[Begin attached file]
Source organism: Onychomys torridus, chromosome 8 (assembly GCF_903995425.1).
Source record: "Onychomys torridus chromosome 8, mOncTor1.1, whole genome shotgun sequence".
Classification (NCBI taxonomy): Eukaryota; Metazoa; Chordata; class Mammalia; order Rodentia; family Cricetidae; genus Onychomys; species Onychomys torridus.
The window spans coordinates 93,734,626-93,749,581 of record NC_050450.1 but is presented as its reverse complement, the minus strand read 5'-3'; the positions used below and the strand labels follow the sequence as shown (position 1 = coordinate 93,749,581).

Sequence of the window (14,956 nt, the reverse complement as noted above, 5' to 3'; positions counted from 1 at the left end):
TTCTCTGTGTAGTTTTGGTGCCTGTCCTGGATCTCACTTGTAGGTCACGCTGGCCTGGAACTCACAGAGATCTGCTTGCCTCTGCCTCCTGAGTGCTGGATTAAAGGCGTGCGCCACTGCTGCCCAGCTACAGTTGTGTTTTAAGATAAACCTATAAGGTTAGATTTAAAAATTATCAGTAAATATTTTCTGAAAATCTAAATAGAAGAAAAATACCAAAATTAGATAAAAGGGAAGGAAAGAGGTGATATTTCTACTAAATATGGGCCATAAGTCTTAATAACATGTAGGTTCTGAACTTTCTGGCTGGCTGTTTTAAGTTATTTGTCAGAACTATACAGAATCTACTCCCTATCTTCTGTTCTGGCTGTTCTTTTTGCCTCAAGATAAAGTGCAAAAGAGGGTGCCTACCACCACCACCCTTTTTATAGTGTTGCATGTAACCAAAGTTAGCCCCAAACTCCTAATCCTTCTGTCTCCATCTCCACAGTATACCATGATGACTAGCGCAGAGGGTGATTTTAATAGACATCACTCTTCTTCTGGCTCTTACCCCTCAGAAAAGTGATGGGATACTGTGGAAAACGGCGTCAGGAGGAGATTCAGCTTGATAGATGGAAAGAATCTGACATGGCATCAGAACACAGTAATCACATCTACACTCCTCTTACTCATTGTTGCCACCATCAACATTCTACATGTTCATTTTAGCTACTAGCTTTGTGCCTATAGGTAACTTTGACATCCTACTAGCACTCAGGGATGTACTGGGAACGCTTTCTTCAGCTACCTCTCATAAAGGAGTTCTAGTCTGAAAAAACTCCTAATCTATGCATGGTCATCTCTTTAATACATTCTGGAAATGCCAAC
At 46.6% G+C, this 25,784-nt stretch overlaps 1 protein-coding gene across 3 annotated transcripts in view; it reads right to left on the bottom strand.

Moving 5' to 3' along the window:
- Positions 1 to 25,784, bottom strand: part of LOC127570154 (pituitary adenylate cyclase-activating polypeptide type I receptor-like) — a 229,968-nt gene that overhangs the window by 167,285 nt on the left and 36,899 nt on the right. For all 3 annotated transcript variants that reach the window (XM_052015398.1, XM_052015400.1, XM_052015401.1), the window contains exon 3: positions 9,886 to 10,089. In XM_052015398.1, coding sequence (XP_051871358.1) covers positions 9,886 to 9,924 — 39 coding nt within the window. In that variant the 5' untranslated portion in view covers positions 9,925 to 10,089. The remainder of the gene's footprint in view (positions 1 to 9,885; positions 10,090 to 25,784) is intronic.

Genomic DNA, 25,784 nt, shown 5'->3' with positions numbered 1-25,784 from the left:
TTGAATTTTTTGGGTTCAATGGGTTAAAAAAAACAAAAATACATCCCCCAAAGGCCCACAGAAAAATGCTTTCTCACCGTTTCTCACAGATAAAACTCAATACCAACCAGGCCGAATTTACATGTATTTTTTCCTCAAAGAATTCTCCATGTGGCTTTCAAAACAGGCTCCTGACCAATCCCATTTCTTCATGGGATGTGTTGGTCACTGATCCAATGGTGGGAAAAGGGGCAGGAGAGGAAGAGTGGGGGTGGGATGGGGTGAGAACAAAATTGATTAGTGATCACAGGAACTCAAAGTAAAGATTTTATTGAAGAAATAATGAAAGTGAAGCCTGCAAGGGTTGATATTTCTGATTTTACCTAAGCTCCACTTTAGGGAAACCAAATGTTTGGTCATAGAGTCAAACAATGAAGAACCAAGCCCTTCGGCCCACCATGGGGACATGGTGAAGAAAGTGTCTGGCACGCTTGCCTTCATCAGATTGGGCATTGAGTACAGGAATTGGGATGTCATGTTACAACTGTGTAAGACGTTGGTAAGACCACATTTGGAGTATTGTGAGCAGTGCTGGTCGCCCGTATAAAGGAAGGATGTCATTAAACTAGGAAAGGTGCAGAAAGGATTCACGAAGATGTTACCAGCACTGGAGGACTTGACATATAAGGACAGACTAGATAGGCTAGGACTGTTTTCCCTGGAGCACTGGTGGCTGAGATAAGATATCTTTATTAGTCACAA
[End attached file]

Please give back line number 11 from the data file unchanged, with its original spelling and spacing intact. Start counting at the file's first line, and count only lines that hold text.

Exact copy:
TTGAATTTTTTGGGTTCAATGGGTTAAAAAAAACAAAAATACATCCCCCAAAGGCCCACAGAAAAATGCTTTCTCACCGTTTCTCACAGATAAAACTCAATACCAACCAGGCCGAATTTACATGTATTTTTTCCTCAAAGAATTCTCCATGTGGCTTTCAAAACAGGCTCCTGACCAATCCCATTTCTTCATGGGATGTGTTGGTCACTGATCCAATGGTGGGAAAAGGGGCAGGAGAGGAAGAGTGGGGGTGGGATGGGGTGAGAACAAAATTGATTAGTGATCACAGGAACTCAAAGTAAAGATTTTATTGAAGAAATAATGAAAGTGAAGCCTGCAAGGGTTGATATTTCTGATTTTACCTAAGCTCCACTTTAGGGAAACCAAATGTTTGGTCATAGAGTCAAACAATGAAGAACCAAGCCCTTCGGCCCACCATGGGGACATGGTGAAGAAAGTGTCTGGCACGCTTGCCTTCATCAGATTGGGCATTGAGTACAGGAATTGGGATGTCATGTTACAACTGTGTAAGACGTTGGTAAGACCACATTTGGAGTATTGTGAGCAGTGCTGGTCGCCCGTATAAAGGAAGGATGTCATTAAACTAGGAAAGGTGCAGAAAGGATTCACGAAGATGTTACCAGCACTGGAGGACTTGACATATAAGGACAGACTAGATAGGCTAGGACTGTTTTCCCTGGAGCACTGGTGGCTGAGATAAGATATCTTTATTAGTCACAA